While Cupps’ project is still conceptual, she already has taken steps toward determining how the program could be rolled out. She has begun by giving her own time, serving on or assisting boards in a consulting capacity. In one case, she helped a nonprofit solidify its strategic plan as part of a process to solicit grant money. She helped train another organization to develop a social media campaign to boost brand awareness. She and others at MAX CU have also been helping local nonprofits improve the financial literacy of their staff members.
“At the credit union, we really focus on the impact we can have on our community,” Cupps says. “Our goal with this program is to maximize the investment we’re making in our employees’ education by helping others who are also engaged in lifting up people in our community.”
A Rewarding Experience
The NTCUE competition has been a rewarding experience for Cupps in more ways than one. Not least is the tangible value of the $20,000 educational prize package that covers the expenses of two CEO Institutes as well as two remote coaching sessions from CUESolutions provider for leadership development DDJ Myers Ltd, Phoenix. This is in addition to the coaching she already received as one of the five Finalists.
“I will say the coaching was probably one of the most valuable things I have ever experienced throughout my career,” Cupps says. “It challenged me in a way that I had never been challenged before.”
Cupps also valued the experience of interacting with the other Finalists during the competition, all of whom impressed her with their high-caliber projects.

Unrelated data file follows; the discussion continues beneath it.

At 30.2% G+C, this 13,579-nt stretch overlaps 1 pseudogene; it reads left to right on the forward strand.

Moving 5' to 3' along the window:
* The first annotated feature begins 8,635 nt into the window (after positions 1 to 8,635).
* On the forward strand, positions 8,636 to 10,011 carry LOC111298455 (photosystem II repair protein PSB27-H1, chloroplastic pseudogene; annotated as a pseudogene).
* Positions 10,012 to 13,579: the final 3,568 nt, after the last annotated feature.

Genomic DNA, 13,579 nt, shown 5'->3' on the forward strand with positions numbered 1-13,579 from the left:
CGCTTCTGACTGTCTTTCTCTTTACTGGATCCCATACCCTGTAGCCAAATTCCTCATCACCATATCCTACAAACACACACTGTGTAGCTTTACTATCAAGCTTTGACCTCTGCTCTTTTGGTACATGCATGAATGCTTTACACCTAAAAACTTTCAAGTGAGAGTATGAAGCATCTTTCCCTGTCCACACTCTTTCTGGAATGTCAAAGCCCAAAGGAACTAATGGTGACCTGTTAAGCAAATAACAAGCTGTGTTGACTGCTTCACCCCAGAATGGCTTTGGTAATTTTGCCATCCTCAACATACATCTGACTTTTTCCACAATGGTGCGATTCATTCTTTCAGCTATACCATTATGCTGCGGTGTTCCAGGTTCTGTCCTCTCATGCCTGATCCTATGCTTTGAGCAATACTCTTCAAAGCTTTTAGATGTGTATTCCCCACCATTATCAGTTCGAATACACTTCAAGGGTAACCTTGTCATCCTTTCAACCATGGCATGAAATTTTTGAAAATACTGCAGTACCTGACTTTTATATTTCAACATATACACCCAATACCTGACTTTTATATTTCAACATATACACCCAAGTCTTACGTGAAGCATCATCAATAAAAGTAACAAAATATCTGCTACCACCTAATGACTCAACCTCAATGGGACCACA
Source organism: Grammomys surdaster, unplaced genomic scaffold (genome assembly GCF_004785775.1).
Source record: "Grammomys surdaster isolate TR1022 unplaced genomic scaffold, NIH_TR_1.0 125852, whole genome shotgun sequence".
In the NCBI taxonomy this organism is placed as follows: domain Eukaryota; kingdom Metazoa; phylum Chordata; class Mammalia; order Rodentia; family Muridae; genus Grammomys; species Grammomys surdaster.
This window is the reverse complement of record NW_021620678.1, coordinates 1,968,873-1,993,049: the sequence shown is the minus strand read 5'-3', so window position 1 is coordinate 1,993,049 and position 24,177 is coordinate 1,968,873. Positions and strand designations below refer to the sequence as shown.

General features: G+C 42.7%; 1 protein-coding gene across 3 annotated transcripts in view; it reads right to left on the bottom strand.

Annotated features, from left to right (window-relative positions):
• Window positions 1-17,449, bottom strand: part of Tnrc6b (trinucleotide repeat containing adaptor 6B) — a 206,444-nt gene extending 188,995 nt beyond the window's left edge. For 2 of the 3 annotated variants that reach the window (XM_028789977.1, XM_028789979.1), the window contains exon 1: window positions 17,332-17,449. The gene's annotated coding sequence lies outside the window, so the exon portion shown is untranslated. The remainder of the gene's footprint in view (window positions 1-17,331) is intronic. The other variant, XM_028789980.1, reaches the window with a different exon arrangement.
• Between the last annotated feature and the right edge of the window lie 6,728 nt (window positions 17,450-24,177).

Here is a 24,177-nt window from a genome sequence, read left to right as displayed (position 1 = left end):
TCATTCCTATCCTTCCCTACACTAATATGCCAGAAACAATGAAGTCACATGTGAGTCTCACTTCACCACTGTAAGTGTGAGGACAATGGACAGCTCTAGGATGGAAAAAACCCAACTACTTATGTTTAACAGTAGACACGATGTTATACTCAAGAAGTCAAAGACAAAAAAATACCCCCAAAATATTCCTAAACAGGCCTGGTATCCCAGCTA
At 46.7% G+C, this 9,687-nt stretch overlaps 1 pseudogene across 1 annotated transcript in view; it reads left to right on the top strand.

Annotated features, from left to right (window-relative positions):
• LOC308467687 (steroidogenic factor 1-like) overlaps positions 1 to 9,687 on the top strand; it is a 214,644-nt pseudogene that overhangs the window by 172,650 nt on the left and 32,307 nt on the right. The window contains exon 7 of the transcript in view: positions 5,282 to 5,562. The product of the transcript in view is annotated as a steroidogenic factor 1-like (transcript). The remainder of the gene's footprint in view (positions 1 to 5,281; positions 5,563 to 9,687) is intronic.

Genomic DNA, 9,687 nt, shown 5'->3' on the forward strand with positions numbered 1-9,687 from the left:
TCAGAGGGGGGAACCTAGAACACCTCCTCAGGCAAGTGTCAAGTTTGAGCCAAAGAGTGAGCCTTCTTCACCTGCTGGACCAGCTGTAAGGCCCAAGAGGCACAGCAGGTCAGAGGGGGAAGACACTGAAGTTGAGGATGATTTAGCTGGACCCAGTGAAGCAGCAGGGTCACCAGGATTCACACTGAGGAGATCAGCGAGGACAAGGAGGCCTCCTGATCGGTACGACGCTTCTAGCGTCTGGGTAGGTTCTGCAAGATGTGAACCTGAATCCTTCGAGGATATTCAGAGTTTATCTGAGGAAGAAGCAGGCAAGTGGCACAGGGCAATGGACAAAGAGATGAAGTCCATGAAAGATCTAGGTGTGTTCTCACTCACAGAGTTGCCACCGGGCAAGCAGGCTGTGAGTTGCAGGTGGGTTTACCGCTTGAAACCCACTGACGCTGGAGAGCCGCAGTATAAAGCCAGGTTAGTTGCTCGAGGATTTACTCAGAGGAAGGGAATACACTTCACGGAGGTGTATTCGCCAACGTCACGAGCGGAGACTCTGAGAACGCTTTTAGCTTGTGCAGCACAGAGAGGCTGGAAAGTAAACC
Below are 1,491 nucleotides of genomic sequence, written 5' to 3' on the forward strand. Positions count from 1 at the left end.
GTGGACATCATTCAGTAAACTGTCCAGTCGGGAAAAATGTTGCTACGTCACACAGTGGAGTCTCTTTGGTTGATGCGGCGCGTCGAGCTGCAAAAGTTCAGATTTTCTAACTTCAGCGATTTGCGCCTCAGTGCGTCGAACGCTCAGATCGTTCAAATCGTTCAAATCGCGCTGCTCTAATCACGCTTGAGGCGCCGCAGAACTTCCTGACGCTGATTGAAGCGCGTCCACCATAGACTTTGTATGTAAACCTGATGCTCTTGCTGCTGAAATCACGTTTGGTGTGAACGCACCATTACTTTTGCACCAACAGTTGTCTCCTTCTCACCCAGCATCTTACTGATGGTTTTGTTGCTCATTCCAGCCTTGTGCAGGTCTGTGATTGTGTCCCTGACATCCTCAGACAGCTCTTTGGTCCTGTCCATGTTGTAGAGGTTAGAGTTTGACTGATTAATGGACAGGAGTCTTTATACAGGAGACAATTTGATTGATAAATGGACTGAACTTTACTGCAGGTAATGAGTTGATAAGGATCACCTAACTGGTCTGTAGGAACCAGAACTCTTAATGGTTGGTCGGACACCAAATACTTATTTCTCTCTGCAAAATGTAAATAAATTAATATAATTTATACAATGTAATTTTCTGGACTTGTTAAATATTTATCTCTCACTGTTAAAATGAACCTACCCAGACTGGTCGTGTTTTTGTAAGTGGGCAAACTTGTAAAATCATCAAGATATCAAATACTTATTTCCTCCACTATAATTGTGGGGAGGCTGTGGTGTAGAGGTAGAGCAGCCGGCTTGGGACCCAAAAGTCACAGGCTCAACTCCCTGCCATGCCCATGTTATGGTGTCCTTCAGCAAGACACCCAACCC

“I was humbled by the fact that my idea surfaced to the top, because the other competitors submitted such thought-provoking and holistic ideas that have the potential of impacting their credit unions and the industry we serve.”
Throughout the process, Cupps was grateful for the support from her colleagues at MAX CU. “There have been some real cheerleaders from our executive team who helped me think through different ideas and encouraged me to pursue these opportunities,” she says.
Among those cheerleaders is Sandra Stenger, PHR, MAX CU’s chief talent officer, who has seen firsthand how Cupps’ passion for helping others inspires those around her.
“Lynette has a true desire to make a difference in the lives of others,” Stenger says. “Her strategic mindset is always finding a way to connect our organization with the needs of our community. She has the full support of the organization, and we couldn’t prouder. MAX is truly blessed to have her as a part of our organization.”
Cupps is working toward her black belt in Six Sigma, a methodology for business process improvement. Notably, the VP isn’t deliberately aiming for higher rungs of the corporate ladder.
“I don’t think so much about titles as I do about the excitement of leading organizations that are member-focused and community-focused,” she says. “I think the financial results and the success of the credit union will come if we can focus on relationships with a goal of impacting the lives in the communities we serve.”
Diane Franklin is a freelance writer based in Missouri.